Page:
Do you love Korean street food?  I’ll give you a heads up next year when the bazaar is happening and you can join us there!

Street food in Korea (and China)

I love street food.  One of the reasons I was so excited to go back to Korea, besides visiting family and showing the kids their father’s homeland, was to eat lots and lots of street food… and we did!

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This is a typical food stand in Seoul.  You can enjoy kimbap, spicy rice cakes and all kinds of deep fried yumminess here.

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Glass noodles wrapped in seaweed, dipped in batter and deep fried… YUM!

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This is us enjoying our first ‘meal’ in Korea.

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The kids ate lots and lots of kimbap!

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I really like pancakes and I was obsessed with eating hoddeok, pancakes stuffed with sugar and nuts, everyday!

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We also discovered a savoury pancake sold on the streets that was stuffed with noodles and veggies.  We had to try those as well!

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Yummy! (We did need to take our street food indoors this day as it was cold and rainy.)

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We also had fabulous street food in Shanghai.  We enjoyed some yummy onion pancakes…

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and bbq’ed squid, of course!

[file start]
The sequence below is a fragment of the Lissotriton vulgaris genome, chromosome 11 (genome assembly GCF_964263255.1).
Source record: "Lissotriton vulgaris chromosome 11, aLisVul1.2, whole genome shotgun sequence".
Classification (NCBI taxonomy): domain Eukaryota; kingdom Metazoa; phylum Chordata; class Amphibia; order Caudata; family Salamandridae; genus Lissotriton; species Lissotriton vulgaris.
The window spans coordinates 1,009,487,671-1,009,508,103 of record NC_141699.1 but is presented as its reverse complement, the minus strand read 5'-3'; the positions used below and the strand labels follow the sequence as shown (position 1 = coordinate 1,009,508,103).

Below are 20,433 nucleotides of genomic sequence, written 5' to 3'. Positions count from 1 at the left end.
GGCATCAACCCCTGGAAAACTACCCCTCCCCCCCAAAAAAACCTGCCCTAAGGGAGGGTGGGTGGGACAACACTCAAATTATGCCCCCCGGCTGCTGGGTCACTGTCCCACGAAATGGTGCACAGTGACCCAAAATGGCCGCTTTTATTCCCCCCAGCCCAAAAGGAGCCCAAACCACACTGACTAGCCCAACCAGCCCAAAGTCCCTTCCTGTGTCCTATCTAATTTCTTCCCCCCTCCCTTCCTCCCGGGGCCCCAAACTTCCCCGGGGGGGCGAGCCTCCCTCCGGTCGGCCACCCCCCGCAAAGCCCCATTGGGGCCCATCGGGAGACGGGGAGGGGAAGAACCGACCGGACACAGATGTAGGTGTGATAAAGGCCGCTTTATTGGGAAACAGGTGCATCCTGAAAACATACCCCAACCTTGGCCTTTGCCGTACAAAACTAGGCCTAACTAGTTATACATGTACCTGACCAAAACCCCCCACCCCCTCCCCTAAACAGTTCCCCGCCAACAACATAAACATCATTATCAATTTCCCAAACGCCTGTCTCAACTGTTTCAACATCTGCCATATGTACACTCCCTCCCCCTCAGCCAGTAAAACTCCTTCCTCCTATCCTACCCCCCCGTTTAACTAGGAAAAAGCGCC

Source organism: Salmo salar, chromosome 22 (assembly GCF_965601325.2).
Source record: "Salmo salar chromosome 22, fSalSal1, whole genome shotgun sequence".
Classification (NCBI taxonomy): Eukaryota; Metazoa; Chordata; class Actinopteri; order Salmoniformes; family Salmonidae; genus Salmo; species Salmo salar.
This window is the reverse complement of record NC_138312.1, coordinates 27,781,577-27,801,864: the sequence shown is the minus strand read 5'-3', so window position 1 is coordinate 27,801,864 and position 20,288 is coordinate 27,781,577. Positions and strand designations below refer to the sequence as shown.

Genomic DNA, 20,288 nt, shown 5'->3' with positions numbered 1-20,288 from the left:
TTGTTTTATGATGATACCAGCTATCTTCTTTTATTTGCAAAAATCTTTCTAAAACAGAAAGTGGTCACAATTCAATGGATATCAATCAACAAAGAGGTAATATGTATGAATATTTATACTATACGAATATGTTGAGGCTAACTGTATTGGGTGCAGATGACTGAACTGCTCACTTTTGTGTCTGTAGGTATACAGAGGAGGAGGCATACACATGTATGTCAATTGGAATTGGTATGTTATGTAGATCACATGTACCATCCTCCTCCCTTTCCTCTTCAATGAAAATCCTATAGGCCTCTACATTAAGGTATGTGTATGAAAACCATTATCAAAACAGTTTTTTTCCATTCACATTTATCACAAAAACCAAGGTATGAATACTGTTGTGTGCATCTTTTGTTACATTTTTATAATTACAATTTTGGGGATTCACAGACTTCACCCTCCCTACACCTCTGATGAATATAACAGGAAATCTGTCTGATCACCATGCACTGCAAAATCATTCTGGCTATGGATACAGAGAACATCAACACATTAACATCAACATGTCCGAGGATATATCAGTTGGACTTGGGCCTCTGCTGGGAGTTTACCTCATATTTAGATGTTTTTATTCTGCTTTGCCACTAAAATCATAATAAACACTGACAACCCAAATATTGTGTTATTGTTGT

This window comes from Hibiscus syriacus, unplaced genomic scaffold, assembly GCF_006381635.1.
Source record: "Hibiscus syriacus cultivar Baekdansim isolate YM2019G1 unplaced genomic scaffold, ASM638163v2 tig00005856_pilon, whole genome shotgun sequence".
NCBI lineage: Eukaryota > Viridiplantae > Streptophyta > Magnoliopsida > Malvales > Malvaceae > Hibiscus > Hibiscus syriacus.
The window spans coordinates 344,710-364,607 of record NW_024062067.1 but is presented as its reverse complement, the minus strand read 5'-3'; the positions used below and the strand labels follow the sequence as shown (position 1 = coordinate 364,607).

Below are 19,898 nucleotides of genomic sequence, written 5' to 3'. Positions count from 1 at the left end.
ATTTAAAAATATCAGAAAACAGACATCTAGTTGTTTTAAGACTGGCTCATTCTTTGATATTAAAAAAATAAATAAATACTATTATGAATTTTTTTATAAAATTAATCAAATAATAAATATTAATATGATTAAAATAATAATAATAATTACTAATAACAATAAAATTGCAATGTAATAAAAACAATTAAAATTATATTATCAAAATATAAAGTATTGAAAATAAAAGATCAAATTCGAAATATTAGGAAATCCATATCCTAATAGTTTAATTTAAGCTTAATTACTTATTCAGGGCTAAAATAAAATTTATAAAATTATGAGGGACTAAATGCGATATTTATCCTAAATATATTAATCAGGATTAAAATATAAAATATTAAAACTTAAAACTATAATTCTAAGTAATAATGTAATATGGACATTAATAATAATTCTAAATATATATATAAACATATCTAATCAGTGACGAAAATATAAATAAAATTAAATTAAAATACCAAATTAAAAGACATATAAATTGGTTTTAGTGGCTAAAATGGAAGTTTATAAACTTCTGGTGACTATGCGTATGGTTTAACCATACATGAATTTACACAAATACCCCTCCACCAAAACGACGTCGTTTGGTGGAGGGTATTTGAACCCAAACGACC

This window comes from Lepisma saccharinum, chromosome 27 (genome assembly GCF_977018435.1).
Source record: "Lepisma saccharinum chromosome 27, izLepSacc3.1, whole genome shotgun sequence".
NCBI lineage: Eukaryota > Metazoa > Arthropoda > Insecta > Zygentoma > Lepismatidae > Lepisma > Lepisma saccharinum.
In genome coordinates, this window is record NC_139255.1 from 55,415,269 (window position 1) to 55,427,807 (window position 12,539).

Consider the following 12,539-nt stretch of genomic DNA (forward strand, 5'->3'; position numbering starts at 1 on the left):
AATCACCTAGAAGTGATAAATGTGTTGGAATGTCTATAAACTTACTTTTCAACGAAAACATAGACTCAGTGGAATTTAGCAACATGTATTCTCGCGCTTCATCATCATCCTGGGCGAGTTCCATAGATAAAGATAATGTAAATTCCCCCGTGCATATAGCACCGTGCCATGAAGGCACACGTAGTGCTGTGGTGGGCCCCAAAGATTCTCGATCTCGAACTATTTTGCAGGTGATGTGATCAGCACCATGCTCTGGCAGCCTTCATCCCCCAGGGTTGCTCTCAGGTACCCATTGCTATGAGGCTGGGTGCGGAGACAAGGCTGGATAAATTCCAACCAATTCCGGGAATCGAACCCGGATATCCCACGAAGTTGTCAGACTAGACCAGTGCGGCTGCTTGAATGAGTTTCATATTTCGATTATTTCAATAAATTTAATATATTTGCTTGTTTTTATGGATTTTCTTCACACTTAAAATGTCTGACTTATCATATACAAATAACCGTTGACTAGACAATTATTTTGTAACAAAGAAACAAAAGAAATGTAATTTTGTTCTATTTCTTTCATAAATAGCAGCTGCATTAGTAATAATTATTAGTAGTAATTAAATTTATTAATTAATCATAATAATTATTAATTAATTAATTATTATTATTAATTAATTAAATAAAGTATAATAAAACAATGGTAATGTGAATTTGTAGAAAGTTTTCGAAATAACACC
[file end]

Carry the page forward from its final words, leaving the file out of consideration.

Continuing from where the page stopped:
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The kids got to try sugar cane for the first time.

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My brother ordered us Chinese-style shawarma that were delicious!

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Nothing beats eating on the street with cousins!

We also ate lots of different foods on a stick – bbq’ed chicken, deep fried chicken, and sausages to name a few. Unfortunately I forgot to take pictures 🙁 Now to try and make a few of these myself.

Korean cooking class

cooking class

I am a teacher so I know how to teach.  And I like to cook, but can I teach how to cook?

Well, that is what I did this weekend.  I was invited to teach a fabulous group of ladies some Korean recipes.  The host had a gorgeous kitchen for cooking and teaching and graciously worked as my assistant fetching all sorts of ingredients and utensils.  The ladies were excellent students, trying, learning and asking lots of questions.  Good food and good times were enjoyed by all!

What was on the lesson plan? First up, kimbap, rice rolls. I demonstrated the simple art of rolling them so they each look like a little masterpiece! 🙂

kimbap rolls

Secondly, we made our own pork mushroom mandu, dumplings, folding up little pockets of goodness!

Pork mushroom mandu

And finally, we enjoyed some Korean bbq’ed beef, bulgogi in lettuce wraps.

lettuce wrap

Sorry, no glamour shots of these. This was the last piece of meat that was about to be devoured when we snatched it from a hungry mouth in order to snap a picture. Even though bulgogi is probably the most well know Korean dish, I have yet to post a recipe for the marinade.  Soon… I promise! 🙂

cooking class 2

Tuna kimbap

tuna kimbap

A wonderful combination of veggies and protein wrapped up in sesame flavoured rice and roasted seaweed.  A well balanced bite with all the food groups represented! Think of it as a mini little food pyramid …. in a circle! 🙂